As calm returns to Jos and as it is now clear that the Peoples Democratic Party (PDP) won all 17 local government elections, it must take the first step in dousing the flames that this election started. That, plus a conscious effort by all to limit and discourage political and religious tensions will be necessary for Jos, and indeed the entire nation, to prevent a repeat of such carnage.

ADDED: When the election violence broke out in Kenya, earlier thsi year, the following was my message/warning to Nigeria's politica elite. I think it is worth repeating given the recent events in Jos.

"I hope that Yardy and the other Big Boys are paying attention to how quickly corruption and mago-mago democracy (false democracy) can cause a ticking time bomb to explode. There are many reasons why Kenya is in chaos, but let us not forget that the intersection of dashed dreams, poverty, corruption, and a shoddy democratic system can cause an eruption in many a country. If that, God forbid, were to happen in Nigeria, then we would all suffer regardless of class, tribe or religion. We cannot afford that to happen. Nigeria's 'leaders' must keep this in mind and Nigerians must do all they can to prevent that possibility."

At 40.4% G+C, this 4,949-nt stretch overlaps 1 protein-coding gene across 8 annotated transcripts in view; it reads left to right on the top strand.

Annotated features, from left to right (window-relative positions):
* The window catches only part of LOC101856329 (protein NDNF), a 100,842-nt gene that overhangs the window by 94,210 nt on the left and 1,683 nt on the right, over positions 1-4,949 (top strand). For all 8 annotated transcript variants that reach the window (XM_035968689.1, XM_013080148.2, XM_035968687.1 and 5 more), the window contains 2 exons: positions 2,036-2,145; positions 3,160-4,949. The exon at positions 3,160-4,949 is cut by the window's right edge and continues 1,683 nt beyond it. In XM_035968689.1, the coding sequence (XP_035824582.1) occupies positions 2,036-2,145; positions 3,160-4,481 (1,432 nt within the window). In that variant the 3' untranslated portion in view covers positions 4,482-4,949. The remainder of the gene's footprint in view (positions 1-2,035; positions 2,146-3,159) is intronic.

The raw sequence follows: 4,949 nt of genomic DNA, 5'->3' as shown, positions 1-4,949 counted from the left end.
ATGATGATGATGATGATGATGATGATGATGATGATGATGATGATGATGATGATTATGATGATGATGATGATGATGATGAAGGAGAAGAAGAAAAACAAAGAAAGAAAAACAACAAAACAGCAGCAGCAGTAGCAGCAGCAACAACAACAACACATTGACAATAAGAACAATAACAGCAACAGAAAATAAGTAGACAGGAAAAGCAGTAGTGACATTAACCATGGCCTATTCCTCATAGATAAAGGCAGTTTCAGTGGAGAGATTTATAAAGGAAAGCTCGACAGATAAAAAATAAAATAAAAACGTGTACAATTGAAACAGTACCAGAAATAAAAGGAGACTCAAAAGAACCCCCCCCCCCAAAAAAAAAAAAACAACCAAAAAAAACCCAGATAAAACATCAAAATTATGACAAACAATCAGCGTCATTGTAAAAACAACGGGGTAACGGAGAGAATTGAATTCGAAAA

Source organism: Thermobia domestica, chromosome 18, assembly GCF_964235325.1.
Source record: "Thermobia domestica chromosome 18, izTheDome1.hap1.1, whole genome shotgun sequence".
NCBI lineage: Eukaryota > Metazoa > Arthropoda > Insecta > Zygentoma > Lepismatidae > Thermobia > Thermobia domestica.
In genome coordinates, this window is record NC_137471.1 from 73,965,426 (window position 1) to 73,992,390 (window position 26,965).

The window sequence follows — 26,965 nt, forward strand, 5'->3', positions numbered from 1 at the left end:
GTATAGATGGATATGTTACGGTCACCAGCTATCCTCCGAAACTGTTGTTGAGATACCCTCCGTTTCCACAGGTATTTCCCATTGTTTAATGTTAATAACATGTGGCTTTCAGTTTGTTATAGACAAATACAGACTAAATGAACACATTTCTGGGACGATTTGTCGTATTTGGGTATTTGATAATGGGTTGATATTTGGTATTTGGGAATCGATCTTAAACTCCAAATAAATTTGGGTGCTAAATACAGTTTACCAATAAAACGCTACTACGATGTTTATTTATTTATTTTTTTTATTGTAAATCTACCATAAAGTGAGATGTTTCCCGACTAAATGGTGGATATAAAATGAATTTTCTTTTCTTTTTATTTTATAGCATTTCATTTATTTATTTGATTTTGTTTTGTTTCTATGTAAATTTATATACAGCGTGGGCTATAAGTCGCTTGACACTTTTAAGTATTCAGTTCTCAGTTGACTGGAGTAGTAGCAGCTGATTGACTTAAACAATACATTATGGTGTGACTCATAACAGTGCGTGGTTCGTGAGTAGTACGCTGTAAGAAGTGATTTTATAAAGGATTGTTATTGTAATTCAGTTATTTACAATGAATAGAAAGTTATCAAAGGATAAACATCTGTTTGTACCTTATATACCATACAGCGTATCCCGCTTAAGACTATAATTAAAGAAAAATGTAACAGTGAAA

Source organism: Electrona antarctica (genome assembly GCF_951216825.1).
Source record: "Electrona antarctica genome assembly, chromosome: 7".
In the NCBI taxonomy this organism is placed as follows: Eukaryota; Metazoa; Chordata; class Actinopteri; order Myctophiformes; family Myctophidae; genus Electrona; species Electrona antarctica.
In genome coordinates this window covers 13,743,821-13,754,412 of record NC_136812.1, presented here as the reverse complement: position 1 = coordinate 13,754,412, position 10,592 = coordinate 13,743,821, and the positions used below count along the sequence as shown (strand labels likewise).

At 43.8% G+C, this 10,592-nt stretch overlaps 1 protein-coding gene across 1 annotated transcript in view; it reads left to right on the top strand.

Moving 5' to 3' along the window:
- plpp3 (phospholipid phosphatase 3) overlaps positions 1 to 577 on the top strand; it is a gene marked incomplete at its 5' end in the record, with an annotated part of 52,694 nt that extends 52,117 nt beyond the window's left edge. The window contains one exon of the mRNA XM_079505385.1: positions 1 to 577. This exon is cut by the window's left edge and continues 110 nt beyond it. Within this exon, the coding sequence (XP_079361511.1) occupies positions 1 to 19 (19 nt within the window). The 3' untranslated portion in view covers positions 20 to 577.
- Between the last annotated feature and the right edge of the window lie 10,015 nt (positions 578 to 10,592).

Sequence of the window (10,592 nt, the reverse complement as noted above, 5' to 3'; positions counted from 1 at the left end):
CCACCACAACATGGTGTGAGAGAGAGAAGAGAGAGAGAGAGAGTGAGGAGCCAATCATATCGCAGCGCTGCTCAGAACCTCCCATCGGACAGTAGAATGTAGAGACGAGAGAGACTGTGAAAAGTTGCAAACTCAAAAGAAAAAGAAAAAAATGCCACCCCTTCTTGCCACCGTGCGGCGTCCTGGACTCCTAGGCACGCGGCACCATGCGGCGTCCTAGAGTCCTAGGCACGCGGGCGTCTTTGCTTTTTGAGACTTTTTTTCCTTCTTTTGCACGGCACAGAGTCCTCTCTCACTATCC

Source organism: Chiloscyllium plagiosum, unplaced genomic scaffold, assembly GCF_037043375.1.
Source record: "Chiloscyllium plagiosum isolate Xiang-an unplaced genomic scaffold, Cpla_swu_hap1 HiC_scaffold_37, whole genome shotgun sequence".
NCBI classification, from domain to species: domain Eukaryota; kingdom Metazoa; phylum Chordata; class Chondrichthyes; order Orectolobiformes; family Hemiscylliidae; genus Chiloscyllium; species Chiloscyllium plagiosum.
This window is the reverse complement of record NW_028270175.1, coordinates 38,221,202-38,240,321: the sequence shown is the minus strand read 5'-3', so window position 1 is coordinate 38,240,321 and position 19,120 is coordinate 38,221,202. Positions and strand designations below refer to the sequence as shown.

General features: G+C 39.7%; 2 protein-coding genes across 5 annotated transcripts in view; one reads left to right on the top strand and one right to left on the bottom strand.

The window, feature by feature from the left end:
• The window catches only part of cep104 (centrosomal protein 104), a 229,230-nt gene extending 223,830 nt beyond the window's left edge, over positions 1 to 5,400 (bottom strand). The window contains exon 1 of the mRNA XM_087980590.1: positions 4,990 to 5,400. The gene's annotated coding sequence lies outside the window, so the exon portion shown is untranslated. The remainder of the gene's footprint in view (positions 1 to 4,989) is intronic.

If the recent violence in Jos is not a warning to be heeded particularly for future local and national elections, don't know what is.

Please read Oz's take on the Jos violence here.

Related Articles of Interest:
- On Ticking Timebombs: Kenya, Nigeria et. al.
- Continuing Violence....
- Is Nigeria A Breeding Ground For Terrorism?
- 'Yawa Don Gas'- Potential Election Violence
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ababoypart2 said...